The four-year graduate scheme gives successful applicants experience in working for the Scottish Civil Service.
The Scottish government Graduate Development Programme (GDP) is back and seeking new graduate applications for 2021.
As of 1 February, the Scottish government will be inviting applications to its GDP. Accepting a new intake every two years, this will be graduates’ first opportunity to apply since 2019.
The GDP is a four-year programme. During the first two years, members rotate to a new placement every six months, followed by two-year-long placements in the second half of the programme.
The GDP provides an accelerated career path to leadership, with supported development and active career management. According to the programme’s website, the ultimate aim is that the programme’s participants reach senior leadership positions within the Scottish government.
The GDP is open to anyone who has achieved a degree (or equivalent) in any discipline by July 2021. Individuals from groups currently under-represented in Scottish government, including ethnic minority and disabled applicants and those who have experienced socioeconomic disadvantage, are particularly welcomed to apply.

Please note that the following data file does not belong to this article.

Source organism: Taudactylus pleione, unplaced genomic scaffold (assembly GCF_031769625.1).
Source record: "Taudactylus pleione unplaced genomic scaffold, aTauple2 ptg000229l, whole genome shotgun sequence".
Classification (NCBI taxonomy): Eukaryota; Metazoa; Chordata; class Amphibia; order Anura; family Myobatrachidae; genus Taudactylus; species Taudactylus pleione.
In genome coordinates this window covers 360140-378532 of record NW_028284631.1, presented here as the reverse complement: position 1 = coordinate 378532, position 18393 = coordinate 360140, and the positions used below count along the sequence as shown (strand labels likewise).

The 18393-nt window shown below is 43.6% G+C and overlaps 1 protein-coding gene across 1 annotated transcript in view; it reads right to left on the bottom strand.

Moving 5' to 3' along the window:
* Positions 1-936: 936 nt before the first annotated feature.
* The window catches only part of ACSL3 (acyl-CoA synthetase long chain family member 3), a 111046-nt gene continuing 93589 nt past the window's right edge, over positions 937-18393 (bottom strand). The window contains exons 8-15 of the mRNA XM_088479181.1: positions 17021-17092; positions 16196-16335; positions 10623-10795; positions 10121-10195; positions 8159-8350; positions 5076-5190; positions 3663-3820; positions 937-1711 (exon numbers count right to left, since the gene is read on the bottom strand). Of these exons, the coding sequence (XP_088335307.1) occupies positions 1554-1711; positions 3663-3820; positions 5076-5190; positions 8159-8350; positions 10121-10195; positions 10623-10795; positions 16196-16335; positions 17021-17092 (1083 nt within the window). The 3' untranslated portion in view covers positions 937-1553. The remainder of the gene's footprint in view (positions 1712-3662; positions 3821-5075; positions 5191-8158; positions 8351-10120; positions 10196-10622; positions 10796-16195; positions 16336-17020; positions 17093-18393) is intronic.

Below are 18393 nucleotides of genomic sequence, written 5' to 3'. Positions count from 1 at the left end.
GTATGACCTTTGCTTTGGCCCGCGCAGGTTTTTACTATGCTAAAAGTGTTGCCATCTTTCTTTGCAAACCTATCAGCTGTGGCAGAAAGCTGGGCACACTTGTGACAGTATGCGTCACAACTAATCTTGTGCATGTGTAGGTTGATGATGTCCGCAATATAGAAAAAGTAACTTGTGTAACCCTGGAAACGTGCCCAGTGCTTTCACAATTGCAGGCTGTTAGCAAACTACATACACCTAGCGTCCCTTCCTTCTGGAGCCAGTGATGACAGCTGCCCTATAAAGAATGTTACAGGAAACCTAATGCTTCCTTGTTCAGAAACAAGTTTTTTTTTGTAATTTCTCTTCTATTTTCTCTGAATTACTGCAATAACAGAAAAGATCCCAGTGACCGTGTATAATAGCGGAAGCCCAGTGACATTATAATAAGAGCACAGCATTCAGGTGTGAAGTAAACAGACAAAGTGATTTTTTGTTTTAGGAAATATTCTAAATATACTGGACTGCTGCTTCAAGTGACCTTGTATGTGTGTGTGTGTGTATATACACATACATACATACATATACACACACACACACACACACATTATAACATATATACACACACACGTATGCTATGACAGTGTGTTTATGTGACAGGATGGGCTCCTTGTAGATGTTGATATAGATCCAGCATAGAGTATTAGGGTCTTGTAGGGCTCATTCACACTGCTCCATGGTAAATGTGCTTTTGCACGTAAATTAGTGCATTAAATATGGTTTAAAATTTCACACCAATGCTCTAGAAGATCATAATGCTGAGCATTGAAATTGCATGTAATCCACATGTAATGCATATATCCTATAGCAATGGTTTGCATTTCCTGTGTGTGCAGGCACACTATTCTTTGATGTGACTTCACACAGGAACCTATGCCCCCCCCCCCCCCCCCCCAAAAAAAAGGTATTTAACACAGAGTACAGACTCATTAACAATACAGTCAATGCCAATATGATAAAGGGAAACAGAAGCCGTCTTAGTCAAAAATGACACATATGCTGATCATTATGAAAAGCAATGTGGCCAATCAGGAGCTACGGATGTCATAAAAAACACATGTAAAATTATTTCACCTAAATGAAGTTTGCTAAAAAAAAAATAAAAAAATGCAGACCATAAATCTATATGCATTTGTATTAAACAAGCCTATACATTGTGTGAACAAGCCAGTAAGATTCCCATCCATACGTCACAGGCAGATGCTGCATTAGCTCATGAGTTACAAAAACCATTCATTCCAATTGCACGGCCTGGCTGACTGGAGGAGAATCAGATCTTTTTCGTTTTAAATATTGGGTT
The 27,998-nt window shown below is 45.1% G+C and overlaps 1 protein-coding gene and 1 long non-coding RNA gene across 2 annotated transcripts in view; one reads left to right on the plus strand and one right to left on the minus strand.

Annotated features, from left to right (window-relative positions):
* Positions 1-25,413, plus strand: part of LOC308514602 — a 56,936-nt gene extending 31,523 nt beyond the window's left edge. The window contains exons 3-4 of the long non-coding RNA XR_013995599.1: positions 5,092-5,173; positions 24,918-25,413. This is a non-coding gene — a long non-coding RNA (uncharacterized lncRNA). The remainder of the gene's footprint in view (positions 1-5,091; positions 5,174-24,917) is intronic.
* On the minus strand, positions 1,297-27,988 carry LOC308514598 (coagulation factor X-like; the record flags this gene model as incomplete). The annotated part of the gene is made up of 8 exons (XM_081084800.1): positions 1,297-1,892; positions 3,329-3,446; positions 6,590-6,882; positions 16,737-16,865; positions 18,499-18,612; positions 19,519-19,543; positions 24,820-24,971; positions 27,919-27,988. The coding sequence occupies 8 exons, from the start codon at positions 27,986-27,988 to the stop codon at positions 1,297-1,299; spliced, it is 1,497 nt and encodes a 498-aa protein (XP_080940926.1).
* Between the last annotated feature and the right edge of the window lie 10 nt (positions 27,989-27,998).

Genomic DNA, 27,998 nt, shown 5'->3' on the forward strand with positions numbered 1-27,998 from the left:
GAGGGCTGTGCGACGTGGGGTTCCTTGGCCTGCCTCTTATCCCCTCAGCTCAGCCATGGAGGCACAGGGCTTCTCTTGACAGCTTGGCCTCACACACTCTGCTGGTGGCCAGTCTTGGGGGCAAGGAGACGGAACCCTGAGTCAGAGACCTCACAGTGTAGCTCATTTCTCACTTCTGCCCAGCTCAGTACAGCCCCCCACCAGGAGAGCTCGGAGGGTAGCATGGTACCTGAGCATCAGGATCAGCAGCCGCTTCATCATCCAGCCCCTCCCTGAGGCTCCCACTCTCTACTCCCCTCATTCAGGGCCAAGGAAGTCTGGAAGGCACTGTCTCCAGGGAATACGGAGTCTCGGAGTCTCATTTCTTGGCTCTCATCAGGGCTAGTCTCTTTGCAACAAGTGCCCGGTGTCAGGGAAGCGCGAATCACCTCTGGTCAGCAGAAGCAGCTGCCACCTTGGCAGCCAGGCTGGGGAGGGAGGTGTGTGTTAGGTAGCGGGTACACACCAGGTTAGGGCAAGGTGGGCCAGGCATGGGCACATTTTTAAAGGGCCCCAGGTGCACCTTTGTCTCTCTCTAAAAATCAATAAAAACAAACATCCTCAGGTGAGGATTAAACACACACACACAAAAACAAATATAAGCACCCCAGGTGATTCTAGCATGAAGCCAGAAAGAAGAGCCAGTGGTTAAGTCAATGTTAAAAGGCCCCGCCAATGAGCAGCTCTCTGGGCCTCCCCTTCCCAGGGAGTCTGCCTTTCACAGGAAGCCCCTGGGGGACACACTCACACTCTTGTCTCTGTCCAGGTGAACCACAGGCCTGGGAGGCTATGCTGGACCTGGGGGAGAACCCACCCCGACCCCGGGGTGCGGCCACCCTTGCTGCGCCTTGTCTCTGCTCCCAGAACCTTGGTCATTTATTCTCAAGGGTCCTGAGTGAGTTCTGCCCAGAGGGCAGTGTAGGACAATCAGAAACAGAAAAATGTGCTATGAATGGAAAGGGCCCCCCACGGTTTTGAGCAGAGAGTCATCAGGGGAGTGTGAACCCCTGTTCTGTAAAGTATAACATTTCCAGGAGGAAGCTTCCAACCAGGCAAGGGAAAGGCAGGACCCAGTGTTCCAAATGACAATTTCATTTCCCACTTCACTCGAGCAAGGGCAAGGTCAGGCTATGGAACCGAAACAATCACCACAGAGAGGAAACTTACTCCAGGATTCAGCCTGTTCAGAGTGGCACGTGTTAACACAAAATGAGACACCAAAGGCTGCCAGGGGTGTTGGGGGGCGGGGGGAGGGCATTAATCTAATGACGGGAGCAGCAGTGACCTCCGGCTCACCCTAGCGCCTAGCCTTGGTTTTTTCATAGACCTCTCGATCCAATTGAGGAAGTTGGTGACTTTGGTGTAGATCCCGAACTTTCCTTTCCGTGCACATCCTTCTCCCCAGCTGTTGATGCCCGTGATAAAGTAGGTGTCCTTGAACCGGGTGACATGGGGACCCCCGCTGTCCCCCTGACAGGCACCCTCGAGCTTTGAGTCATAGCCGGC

Details about what the application process will entail have not yet been made available, however, an application guide will be made available soon, according to the GDP website.
University of Glasgow alumnus Jason Dashti was accepted onto the programme in 2017. Discussing his experience of applying for the programme with The Glasgow Guardian, Dashti explained: “When I began the application process back in 2017, I had little hope that I would get a place on the programme, as I am from a working-class background, mixed race, and LGBT, which is not the usual background that is thought of when describing the average civil servant.” However, after “one of the least stressful” application processes he had experienced, he was successful in securing a place on the programme.
He recommends the GDP, stating: “There are few programmes that will offer you this breadth of experience in such a short span of time, while also giving you the autonomy and responsibility to work on some of the most high profile policy areas in Scotland.”
Dashti, currently in his final year of the programme, has experienced posts in Digital, Education and Early Learning and Childcare, Ministerial Private Office, International Trade and Investment, and Economic Recovery.
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